Alfred Cortot

Alfred Cortot

Alfred Denis Cortot (Nyon, Switzerland September 26, 1877 – Lausanne June 15, 1962) was a Franco-Swiss pianist and conductor. He is one of the most popular 20th century musicians, especially renowned for his poetic insight in Romantic period piano works, particularly those of Chopin and Schumann.

Early life and education

Born in Nyon in the French-speaking part of Switzerland to a French father and a Swiss mother, Cortot studied at the Paris Conservatoire with Emile Descombes (reputedly a pupil of Chopin) (as did Maurice Ravel), and with Louis Diémer, taking a "premier prix" in 1896. He made his debut at the Concerts Colonne in 1897, playing Beethoven's Piano Concerto No. 3. Between 1898 and 1901 he was a choral coach and subsequently an assistant conductor at the Bayreuth Festival. In 1902 he conducted the Paris premiere of "Götterdämmerung" by Wagner. He formed a concert society to perform Wagner's "Parsifal", Beethoven's "Missa solemnis", Brahms' "German Requiem", and new works by French composers.


In 1905, Cortot formed a trio with Jacques Thibaud and Pablo Casals, which established itself as the leading piano trio of its era, and probably of any era. From 1907 to 1923 Cortot taught at the Paris Conservatoire, where his pupils included Clara Haskil, Dinu Lipatti, Vlado Perlemuter, and even Marguerite Monnot, French composer of most of the best songs of Edith Piaf and of the 1956 stage musical "Irma la Douce". In 1919 he founded the École Normale de Musique de Paris. His courses in musical interpretation were legendary. Extremely widely traveled as a pianist, he also appeared as guest conductor of many orchestras. He died in Lausanne.

World War II

Controversially, he supported the German occupation in France during the Second World War (he played in Nazi-sponsored concerts, for example), serving as High Commissioner of the Fine Arts for the Vichy regimeDavid Dubal booklet to Nimbus Records release of Duo-Art piano rolls [] ] , and befriending Hitler's friend, architect, and (after 1942) Minister of Armaments and War Production Albert Speerfact|date=February 2008. His Vichy connections, in particular, led to him being declared "persona non grata" after the Liberation. The motives for his wartime activities have been disputed; they may have arisen from nothing more than his lifelong championship of Teutonic musical culture. Moreover his wife, Clothilde Breal, daughter of the linguist, Michel Breal, was of Jewish origin and Clothilde Breal's cousin, Lise Bloch, was married to Leon Blum, the first Jew to become President du Conseil or Prime Minister in France. Cortot and the Blums maintained a close friendship. At any rate, he was banned from performing publicly for a yearand his public image in France suffered greatly (though he continued to be well received as a recitalist in other countries, notably Italy and England).


As the foremost piano interpreter of Chopin and Schumann, Cortot made editions of both those composers' music, which were notable for his own meticulous commentary on technical problems and matters of interpretation. He had famous memory lapses in concert (particularly notable from the 1940s onwards, when non-musical matters were very much on his mind) and occasionally left wrong notes on his records. Such finger slips are in stark contrast to the technically flawless performances of his celebrated student, Dinu Lipatti. However, when Cortot was in form, which more often than not he was, he showed a brilliant technique which could handle almost any kind of pianistic firework. This gift is evident in his legendary recordings of Liszt's Sonata in B minor and Saint-Saëns' "Etude en Forme de Valse".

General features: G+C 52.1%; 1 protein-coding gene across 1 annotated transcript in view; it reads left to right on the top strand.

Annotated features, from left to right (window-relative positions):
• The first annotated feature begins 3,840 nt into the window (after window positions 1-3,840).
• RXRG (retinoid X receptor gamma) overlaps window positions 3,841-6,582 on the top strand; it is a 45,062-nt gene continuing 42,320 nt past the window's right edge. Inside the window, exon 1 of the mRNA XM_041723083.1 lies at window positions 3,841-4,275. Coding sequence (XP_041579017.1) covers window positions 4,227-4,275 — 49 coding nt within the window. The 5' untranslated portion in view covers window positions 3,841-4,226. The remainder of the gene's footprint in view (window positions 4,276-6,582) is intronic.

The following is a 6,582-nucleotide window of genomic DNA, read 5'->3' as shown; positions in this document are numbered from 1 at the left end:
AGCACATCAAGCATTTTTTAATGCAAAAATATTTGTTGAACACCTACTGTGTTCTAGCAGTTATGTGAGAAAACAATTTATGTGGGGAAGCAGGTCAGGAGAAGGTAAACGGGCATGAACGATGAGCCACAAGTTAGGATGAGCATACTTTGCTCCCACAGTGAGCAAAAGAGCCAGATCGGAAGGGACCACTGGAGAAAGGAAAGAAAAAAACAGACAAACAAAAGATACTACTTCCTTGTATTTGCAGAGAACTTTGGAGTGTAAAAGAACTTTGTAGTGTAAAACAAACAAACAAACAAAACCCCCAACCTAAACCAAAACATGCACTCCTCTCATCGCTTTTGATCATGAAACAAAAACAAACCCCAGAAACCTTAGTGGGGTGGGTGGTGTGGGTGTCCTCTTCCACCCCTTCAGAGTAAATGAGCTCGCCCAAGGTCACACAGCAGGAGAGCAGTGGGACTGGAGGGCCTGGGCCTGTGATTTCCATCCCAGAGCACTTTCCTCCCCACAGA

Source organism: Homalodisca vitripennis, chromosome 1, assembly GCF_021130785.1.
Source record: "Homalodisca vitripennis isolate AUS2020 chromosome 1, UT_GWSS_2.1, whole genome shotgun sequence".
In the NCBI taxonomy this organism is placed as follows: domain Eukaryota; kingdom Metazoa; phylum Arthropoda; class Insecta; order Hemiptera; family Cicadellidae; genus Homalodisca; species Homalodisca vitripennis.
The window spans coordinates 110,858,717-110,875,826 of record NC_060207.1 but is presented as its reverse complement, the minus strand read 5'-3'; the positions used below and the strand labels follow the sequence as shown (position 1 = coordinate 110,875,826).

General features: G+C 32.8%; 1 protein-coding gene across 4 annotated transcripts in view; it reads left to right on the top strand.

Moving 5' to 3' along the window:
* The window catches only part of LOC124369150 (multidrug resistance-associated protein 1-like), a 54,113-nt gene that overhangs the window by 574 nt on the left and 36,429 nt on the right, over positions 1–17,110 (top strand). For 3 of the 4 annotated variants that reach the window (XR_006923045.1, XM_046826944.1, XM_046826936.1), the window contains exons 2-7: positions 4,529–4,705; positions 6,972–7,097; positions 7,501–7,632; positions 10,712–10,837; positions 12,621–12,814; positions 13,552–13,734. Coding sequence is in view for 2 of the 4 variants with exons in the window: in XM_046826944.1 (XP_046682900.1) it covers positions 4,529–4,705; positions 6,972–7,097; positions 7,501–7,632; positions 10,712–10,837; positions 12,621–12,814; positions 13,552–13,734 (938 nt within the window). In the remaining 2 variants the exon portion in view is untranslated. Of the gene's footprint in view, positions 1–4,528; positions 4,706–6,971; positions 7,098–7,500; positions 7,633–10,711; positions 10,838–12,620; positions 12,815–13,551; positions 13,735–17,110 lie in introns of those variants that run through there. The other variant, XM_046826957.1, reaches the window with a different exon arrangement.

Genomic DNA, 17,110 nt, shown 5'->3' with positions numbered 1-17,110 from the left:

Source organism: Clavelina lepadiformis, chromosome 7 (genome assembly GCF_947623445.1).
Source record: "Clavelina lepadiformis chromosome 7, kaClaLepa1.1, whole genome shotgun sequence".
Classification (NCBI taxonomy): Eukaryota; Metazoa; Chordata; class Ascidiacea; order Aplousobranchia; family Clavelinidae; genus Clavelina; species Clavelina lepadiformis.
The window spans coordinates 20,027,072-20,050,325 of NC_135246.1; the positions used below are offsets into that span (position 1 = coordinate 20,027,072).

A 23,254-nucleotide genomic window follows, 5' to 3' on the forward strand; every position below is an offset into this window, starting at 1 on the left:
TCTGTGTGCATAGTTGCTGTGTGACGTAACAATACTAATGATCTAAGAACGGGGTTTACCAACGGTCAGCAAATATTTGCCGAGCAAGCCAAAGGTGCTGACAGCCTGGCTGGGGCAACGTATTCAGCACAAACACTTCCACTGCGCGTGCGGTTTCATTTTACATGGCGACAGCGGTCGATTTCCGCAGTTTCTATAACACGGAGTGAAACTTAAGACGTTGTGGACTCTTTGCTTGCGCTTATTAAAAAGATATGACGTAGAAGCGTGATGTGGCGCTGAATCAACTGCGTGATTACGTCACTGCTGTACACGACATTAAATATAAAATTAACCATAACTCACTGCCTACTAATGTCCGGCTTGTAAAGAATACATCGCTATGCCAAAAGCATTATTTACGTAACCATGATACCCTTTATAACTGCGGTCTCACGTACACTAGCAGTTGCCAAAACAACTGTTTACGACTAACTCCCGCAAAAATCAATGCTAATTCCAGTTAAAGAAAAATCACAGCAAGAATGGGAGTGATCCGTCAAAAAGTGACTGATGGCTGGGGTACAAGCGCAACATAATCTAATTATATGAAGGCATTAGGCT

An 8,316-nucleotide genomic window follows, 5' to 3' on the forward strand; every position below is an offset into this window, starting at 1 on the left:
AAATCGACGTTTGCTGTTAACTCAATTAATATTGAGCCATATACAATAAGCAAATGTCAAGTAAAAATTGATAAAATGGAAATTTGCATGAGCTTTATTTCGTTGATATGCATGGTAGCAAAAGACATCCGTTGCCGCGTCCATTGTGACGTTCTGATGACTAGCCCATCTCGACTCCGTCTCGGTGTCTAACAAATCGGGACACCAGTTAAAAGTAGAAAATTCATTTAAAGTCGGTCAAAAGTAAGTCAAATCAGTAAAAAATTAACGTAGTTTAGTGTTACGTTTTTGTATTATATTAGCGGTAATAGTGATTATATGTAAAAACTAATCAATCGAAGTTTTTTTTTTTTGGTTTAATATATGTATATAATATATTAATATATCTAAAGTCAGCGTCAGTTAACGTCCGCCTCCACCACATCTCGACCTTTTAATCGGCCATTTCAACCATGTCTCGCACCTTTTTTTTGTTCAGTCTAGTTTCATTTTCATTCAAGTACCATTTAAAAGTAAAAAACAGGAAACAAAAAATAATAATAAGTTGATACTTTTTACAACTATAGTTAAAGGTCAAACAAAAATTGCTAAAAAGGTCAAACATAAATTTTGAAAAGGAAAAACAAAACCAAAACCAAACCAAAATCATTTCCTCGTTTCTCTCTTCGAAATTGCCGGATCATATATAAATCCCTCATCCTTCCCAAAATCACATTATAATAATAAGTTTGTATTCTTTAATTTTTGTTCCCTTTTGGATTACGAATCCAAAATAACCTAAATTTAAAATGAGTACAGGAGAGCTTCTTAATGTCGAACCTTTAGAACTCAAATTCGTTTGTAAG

Cortot also wrote a good deal of didactic prose, including a piano primer: "Rational Principles of Pianoforte Technique". This book contains many finger exercises to aid in the development of various aspects of piano playing technique. It was originally written in French but has long since been translated into other languages.

Technical flaws notwithstanding, Cortot was among the very greatest musicians of the century, and represented the end of an era. He is considered the last exponent of a personal, subjective style that deprecated precise technique in favour of intuition, interpretation and authentic spirit. This approach was replaced by the modern "scientific" way of playing, which places logic and precision at the forefront and equates authenticity with metronomic and literal "interpretations".Fact|date=February 2007 Cortot's recordings and musical annotations have seldom been out of print.

In his early years (approx. 1920-1930) Cortot recorded a number of piano rolls for the Aeolian/ Duo-Art company, since 78rpm discs were not always satisfactory in quality or maximum duration of the recording. Once he performed a Liszt Rhapsody weaving his own playing live at the piano with its mechanical reproduction. With eyes closed some critics could not distinguish between the two. In later years Cortot of course switched to disc technology; and he recorded right up to 1957, only five years before his death. By then he made errors even more often, but retained his specially eloquent phrasing and the free, romantic performing manner for which he was famous. See, for the description of reproducing pianos like the Duo Art, this site:



* Cortot, Alfred, "La musique française de piano", 1930–48
* —, "Cours d’interprétation", 1934 ("Studies in Musical Interpretation", 1937)
* —, "Aspects de Chopin", 1949 ("In Search of Chopin", 1951)
* Gavoty, Bernard, "Alfred Cortot", 1977 (French)
* Manshardt, Thomas, "Aspects of Cortot", 1994

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